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Thread: Age and success
05-13-2008 04:50 PM #1Aberdeen
- Join Date
- Jul 2007
Age and success
Based upon what I read, I'm constantly hearing a guy is "too old" for a specific league and that's the reason for their success. But, if that's the case, why can't we simply take the age of all ballplayers (from Rookie ball to the Big Leagues) and simply list them by chronological order and identify who the best hitters/players are? We can't, because there are so many other factors.
If age were the determining factor, then Ben Davis should light it up at Bowie and Norfolk, right? Griffey would be one of the leading hitters in the bigs and Justin Upton would be struggling to hit his weight. RIGHT? Thoughts?
05-13-2008 05:17 PM #2Plus Member since April 2008
- Join Date
- Aug 2007
The way I read remarks pertaining to age, it isn't that they're not age hinders their ability to be good/bad, just moreso how their age is relative to their organizational plans for them. Like if their age, success, and progress allows them to be a propsect that the team can project and include and hopefully count on the make the parent team better. I would think you want a player to spend the "prime" years of his career with the parent club, and not being in AA ball. With that it would make sense for a player to get the most out of his prime years, he spend a moderate time in the bigs to fully maximize his potential when he is 24-30.
This is only my second season, and first full season following MiLB baseball in depth, so I could be way off and if so sorry formy ignorance, but that is just what I have picked up.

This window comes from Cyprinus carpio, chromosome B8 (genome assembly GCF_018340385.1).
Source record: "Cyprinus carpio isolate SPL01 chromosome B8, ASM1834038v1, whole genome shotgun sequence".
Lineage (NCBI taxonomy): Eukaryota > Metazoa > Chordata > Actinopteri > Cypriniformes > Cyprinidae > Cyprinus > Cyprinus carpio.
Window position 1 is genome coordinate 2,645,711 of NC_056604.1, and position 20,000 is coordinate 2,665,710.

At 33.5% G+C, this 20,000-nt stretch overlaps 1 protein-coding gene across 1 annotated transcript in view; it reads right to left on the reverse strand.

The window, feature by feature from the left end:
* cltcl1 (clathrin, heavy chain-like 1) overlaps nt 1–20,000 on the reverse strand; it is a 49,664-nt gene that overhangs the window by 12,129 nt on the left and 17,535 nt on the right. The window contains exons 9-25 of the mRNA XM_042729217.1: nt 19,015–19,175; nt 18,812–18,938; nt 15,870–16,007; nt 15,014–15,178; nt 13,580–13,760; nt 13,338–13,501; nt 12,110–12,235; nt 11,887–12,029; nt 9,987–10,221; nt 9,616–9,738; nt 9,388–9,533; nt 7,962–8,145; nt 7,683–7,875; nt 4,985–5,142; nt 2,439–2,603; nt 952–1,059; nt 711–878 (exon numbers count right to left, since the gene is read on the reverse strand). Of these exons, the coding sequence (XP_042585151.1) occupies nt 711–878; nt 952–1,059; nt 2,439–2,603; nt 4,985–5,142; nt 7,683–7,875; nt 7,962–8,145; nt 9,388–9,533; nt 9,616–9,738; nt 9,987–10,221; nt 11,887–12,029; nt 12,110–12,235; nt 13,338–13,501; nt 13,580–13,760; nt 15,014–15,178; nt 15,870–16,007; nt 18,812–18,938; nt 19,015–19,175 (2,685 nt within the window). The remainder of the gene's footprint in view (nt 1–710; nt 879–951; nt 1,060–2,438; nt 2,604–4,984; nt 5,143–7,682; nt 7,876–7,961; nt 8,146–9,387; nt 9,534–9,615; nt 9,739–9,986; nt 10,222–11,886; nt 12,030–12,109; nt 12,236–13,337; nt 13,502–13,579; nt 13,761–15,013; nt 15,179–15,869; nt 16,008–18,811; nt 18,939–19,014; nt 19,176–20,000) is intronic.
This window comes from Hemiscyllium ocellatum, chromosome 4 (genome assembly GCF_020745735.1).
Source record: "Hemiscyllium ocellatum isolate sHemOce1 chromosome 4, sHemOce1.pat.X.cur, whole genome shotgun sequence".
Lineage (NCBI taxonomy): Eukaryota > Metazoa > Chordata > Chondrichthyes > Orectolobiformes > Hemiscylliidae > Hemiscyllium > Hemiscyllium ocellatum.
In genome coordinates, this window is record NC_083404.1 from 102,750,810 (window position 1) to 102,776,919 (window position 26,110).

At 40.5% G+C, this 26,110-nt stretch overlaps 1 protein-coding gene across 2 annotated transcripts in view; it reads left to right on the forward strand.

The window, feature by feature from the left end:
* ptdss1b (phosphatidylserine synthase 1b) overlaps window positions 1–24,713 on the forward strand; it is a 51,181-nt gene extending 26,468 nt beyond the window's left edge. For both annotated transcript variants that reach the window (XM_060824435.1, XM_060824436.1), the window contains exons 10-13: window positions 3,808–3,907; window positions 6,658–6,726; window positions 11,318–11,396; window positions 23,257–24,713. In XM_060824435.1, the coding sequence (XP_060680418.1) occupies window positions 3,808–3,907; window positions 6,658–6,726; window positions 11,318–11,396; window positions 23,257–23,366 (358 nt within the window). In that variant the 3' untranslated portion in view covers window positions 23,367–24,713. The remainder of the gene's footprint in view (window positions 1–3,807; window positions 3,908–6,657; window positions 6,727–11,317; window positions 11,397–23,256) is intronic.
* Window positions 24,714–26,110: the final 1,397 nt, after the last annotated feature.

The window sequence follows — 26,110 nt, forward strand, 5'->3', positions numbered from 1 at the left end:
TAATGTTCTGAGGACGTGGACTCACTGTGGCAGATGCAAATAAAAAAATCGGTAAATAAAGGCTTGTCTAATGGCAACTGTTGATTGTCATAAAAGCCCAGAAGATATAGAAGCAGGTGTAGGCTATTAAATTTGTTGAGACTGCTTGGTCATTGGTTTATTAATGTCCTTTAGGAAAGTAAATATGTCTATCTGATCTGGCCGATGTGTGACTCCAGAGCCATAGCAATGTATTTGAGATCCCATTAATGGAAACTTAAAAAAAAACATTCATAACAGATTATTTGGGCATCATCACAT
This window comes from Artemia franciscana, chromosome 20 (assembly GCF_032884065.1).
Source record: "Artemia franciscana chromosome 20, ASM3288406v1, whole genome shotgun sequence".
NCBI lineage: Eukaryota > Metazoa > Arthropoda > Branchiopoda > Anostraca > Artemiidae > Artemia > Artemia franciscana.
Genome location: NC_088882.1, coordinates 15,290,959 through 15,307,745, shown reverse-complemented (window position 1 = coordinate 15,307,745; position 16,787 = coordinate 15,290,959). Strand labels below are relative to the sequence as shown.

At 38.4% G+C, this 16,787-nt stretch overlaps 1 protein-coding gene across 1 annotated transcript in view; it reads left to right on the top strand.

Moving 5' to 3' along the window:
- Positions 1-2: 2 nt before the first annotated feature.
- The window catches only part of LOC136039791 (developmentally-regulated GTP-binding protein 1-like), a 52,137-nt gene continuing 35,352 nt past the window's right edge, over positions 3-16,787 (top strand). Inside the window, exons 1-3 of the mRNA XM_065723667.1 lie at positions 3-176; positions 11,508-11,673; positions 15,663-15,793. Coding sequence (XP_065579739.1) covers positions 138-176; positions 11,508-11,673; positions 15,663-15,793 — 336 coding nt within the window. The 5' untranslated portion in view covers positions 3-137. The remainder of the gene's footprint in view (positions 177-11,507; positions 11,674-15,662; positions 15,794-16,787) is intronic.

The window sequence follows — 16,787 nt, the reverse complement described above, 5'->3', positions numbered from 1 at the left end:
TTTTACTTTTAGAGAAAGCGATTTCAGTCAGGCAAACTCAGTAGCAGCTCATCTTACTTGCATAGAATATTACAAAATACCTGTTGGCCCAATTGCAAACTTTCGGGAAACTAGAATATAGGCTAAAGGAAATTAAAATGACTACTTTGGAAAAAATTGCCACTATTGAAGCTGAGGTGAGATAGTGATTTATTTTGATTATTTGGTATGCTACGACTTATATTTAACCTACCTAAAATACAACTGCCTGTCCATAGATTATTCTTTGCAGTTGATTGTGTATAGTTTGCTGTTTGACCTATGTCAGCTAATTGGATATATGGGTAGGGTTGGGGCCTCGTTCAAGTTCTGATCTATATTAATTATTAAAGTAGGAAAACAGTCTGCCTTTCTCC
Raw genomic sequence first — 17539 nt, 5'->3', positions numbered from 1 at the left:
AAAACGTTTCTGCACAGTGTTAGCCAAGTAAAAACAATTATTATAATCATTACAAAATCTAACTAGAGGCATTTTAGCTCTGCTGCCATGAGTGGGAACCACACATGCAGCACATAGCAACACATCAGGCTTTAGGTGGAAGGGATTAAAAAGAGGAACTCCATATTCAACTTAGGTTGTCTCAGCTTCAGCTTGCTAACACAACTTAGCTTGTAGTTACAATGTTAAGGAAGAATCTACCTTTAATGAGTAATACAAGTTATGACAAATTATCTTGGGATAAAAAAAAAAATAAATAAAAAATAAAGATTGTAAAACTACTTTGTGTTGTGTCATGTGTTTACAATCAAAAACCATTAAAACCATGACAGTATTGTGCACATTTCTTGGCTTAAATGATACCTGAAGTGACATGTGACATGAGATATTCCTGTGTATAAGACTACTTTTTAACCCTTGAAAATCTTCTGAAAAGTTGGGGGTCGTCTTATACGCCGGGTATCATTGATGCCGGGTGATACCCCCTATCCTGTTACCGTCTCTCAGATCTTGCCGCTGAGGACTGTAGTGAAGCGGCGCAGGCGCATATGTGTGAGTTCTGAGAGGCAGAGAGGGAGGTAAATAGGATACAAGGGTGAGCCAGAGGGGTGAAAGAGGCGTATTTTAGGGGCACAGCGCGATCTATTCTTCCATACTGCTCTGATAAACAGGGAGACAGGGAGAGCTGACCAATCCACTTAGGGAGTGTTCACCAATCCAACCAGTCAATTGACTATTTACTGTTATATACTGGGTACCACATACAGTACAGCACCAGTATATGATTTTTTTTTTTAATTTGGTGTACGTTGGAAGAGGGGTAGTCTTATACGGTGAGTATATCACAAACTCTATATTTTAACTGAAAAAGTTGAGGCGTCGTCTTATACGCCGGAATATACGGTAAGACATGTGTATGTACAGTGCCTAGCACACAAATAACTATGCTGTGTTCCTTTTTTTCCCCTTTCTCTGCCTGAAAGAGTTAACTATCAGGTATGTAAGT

05-13-2008 10:43 PM #3
05-13-2008 10:44 PM #4
Last edited by TakebackOPACY; 05-13-2008 at 10:52 PM.
05-13-2008 10:50 PM #5Plus Member Since 09/03 Hall of Fame
- Join Date
- Dec 2003
- Bethesda MD
Look at major league players and what age they were when they reached the majors.
05-14-2008 02:37 PM #6
Baseball players' performance generally follows an arc that peaks between the ages of 26 and 29, then declines after. So Major League prospects are expected to improve steadily from the time their minor league career starts (usually 18-21) and age 26 or 27. At that point it generally plateaus for several years and eventually declines (32 is the age often associated with a notable decrease in performance). There are always exceptions (e.g. Melvin Mora peaked at age 32, Aubrey Huff seemed to peak at age 25-26 then declined starting at age 28), but generally this pattern holds up.
So the way this applies to evaluating minor league talent is that a 20-YO who achieves a certain level of success, say an .800 OPS, at AA is regarded as a better ML prospect than a 24-YO with the same success at AA. The expectation is that the older player is closer to reaching his peak and thus has a lower "ceiling" than the younger player. Again, there are exceptions but it usually plays out this way. The notion that a player is having success because they are "too old for the league" is perhaps not quite accurate...maybe it is more precise to say they are having success because they have a certain level of talent AND are further along in their likely growth curve. Another important note is that the most difficult and statistically significant jump in the minor leagues is between A+ and AA ball. This is a big part of the reason why "semi-old" players like Brandon Tripp who have put up big numbers in A ball are regarded cautiously. Players with a lower level of talent or major flaws in their game (eg a big hole in the swing) are going to hit their talent ceiling before they hit their age ceiling. So, for example, Dustin Yount posted a solid .813 OPS at Frederick at age 23, but struggled to reach .700 at Bowie and eventually was released. Some players (usually labeled as "AAAA" guys) can consistently perform at a high level in AAA but have little success at the ML level.
Bottom line: assuming a high level of talent, age is an important and helpful predicter of future success. I hope this is helpful.